That was 2005. Six weeks later, before Andrade had even settled into the role, Priceline acquired the Amsterdam-based Bookings.net for $133 million. The company soon renamed itself as Booking.com and has continued to grow ever since.
Through it all, Andrade has built upon a strong foundation and helped Booking Holdings maintain its long-standing commitment to integrity. “We have an official tagline for our program and commitment to integrity: The Right Results, The Right Way. But it’s more than a saying to us. We really are committed to growing this company without straying from our values and our code of conduct,” Andrade says.
He’s built a best-in-class compliance and ethics function in the process. It’s one anchored by robust policies, standards, and processes designed to identify and prevent misconduct and respond to any concerns, problems, or violations that may arise wherever a Booking Holdings company conducts businesses. The program is a far-reaching one, as Booking Holdings has seven brand headquarters, over twenty thousand employees, and more than three hundred offices worldwide.
The compliance and ethics function steered the company through notable acquisitions, including those of Agoda.com (2007), Rentalcars.com (2010), Kayak.com (2013), OpenTable (2014), Cheapflights (2017), Venga (2019), and Getaroom (2022,) but Andrade is quick to credit leaders like CEO Glenn Fogel, General Counsel Peter Millones, Chairman of the Board Robert Mylod, and past CEO and Chairman Jeff Boyd with setting the tone. “Our leaders set out to succeed without cutting corners and told me to hold them accountable to achieve their goals without ever getting sloppy or unethical,” he explains.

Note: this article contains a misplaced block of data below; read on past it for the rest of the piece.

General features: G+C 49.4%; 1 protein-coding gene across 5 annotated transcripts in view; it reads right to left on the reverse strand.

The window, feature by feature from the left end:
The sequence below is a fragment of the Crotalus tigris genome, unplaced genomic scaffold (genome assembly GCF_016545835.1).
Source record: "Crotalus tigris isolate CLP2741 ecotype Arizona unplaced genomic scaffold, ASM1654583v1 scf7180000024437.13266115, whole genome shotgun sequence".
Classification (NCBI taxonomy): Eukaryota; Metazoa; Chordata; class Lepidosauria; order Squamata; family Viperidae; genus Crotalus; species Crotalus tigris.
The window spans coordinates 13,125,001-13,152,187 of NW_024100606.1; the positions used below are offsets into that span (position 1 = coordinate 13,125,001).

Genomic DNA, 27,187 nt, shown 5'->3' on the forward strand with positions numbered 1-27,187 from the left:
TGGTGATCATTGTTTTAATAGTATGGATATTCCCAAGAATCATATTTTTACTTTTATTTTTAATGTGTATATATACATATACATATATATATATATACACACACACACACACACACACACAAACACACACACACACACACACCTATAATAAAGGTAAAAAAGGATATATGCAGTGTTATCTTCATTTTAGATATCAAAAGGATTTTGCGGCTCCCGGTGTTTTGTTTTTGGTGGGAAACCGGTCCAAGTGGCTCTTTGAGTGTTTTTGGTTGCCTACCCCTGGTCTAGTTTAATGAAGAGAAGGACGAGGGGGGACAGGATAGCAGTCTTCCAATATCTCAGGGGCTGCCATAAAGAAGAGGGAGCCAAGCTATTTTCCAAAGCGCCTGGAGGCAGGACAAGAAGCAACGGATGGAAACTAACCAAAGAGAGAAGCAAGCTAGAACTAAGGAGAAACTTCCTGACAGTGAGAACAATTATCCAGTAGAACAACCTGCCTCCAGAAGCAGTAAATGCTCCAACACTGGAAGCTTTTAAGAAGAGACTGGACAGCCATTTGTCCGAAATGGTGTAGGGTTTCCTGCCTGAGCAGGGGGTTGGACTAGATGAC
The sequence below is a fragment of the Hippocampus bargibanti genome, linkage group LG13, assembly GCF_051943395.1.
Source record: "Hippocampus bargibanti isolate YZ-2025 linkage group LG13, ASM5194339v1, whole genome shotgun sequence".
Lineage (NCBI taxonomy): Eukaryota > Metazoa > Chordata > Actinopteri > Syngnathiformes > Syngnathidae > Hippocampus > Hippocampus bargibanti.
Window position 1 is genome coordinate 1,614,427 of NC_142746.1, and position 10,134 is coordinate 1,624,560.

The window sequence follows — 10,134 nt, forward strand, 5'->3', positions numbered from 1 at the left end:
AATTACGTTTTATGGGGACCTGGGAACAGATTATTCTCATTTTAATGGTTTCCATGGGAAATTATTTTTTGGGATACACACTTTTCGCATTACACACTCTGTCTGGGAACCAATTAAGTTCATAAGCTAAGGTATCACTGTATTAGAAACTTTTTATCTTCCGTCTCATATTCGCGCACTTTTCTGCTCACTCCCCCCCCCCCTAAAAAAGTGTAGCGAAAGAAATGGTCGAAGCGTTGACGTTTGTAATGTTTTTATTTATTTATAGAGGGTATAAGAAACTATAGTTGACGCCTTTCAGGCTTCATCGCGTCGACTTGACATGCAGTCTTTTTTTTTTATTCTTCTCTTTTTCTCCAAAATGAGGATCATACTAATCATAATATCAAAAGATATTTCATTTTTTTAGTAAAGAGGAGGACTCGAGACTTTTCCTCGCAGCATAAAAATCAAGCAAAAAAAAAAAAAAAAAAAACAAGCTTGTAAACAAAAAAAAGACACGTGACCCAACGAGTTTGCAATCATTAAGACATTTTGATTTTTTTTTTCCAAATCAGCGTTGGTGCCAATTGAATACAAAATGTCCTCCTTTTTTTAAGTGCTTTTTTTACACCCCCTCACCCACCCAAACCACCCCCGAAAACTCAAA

Together, they’ve built an enduring culture and the industry’s leading travel company. Booking.com alone is the biggest seller of travel in the world. Each year, customers generate about $11 billion in revenue for the company by using its sites to book nearly six hundred million hotel rooms, fifty million rental cars, and fifteen million plane tickets.
After nearly two decades, Andrade is thinking about his final act. In fact, he is currently training his successor as he prepares to exit Booking Holdings in March. Andrade spent his final months as he has throughout his career, reminding his employees about the importance of integrity in corporate America. “I want to show young people that doing things the right way really matters,” he says. “Nurturing a culture of compliance and ethics is the short-, mid-, and long-term way to create real and lasting value for your stakeholders.”
He’ll get an even greater chance to make that message clear in the classroom. Andrade has been an adjunct professor in corporate ethics and compliance at Fordham Law since 2021. He plans to take on more classes upon his retirement.
What else will Andrade do? After all, he’s only in his early fifties. He says he intends to travel and advance his language skills. He can volunteer or serve on a corporate board. And he’s always wanted to get back in the film industry and produce a movie. Maybe he’ll give his old friend Harrison a call.